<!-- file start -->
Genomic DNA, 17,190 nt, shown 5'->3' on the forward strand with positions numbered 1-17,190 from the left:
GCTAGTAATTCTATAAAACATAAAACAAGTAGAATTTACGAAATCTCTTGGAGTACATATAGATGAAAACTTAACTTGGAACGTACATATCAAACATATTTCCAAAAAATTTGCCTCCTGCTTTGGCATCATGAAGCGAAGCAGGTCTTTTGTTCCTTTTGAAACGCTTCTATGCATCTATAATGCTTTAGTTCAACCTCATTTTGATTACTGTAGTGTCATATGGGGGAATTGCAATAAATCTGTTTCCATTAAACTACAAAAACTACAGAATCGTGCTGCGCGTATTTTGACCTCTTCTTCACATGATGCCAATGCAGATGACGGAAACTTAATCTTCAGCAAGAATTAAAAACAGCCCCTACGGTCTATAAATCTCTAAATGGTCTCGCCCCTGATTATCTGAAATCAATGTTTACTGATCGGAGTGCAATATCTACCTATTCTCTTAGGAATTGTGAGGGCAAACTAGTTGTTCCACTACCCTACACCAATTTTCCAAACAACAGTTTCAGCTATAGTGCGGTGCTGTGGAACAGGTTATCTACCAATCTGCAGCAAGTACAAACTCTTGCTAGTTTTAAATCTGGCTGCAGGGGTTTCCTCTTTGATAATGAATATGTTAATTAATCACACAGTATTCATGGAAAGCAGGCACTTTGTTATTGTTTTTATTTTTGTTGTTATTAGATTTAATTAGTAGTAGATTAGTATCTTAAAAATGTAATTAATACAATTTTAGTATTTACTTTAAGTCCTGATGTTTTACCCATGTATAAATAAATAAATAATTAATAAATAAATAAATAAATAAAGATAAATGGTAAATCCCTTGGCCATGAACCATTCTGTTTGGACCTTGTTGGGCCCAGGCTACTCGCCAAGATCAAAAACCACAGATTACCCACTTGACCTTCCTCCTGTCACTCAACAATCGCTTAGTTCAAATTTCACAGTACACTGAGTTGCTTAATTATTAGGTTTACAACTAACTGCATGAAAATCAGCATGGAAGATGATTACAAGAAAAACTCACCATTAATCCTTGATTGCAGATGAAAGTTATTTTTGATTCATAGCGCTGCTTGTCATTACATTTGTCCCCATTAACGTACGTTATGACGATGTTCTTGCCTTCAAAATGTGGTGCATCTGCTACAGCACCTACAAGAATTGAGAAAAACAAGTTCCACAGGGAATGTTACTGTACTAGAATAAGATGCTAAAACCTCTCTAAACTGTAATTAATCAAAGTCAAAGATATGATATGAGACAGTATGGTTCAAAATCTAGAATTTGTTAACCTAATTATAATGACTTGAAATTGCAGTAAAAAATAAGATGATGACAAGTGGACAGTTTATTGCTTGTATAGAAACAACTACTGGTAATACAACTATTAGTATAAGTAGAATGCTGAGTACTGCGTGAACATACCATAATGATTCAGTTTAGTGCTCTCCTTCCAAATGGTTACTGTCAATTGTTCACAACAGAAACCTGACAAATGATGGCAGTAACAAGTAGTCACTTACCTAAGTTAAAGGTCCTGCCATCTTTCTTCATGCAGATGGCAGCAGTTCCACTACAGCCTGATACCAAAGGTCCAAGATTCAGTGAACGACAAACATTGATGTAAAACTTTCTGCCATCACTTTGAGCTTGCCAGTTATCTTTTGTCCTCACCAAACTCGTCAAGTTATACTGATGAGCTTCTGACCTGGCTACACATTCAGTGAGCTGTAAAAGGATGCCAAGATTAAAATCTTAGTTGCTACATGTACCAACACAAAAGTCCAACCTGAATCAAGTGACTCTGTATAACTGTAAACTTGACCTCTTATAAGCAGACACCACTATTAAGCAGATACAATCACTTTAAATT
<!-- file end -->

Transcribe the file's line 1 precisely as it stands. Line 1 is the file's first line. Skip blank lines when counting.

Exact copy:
Genomic DNA, 17,190 nt, shown 5'->3' on the forward strand with positions numbered 1-17,190 from the left: